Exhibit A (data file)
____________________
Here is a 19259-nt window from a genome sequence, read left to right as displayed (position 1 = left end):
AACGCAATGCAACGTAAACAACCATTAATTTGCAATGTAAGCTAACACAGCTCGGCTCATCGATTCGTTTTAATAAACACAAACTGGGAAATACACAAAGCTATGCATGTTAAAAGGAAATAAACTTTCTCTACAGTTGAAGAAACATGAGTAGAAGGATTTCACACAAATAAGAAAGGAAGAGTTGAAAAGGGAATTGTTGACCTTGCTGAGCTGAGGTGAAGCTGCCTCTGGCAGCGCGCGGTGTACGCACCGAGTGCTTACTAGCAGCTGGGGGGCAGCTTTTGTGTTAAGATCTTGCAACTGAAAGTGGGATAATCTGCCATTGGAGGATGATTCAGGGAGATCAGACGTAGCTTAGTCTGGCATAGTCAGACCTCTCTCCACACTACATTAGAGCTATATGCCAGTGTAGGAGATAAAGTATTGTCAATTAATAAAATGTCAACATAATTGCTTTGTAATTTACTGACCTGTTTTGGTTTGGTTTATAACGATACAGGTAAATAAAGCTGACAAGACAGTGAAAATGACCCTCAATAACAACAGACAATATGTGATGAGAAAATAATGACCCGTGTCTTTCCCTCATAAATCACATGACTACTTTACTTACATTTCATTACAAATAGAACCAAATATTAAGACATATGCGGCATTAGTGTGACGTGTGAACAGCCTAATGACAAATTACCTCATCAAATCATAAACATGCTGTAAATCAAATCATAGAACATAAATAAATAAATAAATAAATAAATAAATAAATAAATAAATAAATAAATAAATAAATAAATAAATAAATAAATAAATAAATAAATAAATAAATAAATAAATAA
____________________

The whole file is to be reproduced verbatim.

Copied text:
Here is a 19259-nt window from a genome sequence, read left to right as displayed (position 1 = left end):
AACGCAATGCAACGTAAACAACCATTAATTTGCAATGTAAGCTAACACAGCTCGGCTCATCGATTCGTTTTAATAAACACAAACTGGGAAATACACAAAGCTATGCATGTTAAAAGGAAATAAACTTTCTCTACAGTTGAAGAAACATGAGTAGAAGGATTTCACACAAATAAGAAAGGAAGAGTTGAAAAGGGAATTGTTGACCTTGCTGAGCTGAGGTGAAGCTGCCTCTGGCAGCGCGCGGTGTACGCACCGAGTGCTTACTAGCAGCTGGGGGGCAGCTTTTGTGTTAAGATCTTGCAACTGAAAGTGGGATAATCTGCCATTGGAGGATGATTCAGGGAGATCAGACGTAGCTTAGTCTGGCATAGTCAGACCTCTCTCCACACTACATTAGAGCTATATGCCAGTGTAGGAGATAAAGTATTGTCAATTAATAAAATGTCAACATAATTGCTTTGTAATTTACTGACCTGTTTTGGTTTGGTTTATAACGATACAGGTAAATAAAGCTGACAAGACAGTGAAAATGACCCTCAATAACAACAGACAATATGTGATGAGAAAATAATGACCCGTGTCTTTCCCTCATAAATCACATGACTACTTTACTTACATTTCATTACAAATAGAACCAAATATTAAGACATATGCGGCATTAGTGTGACGTGTGAACAGCCTAATGACAAATTACCTCATCAAATCATAAACATGCTGTAAATCAAATCATAGAACATAAATAAATAAATAAATAAATAAATAAATAAATAAATAAATAAATAAATAAATAAATAAATAAATAAATAAATAAATAAATAAATAAATAAATAAATAAATAA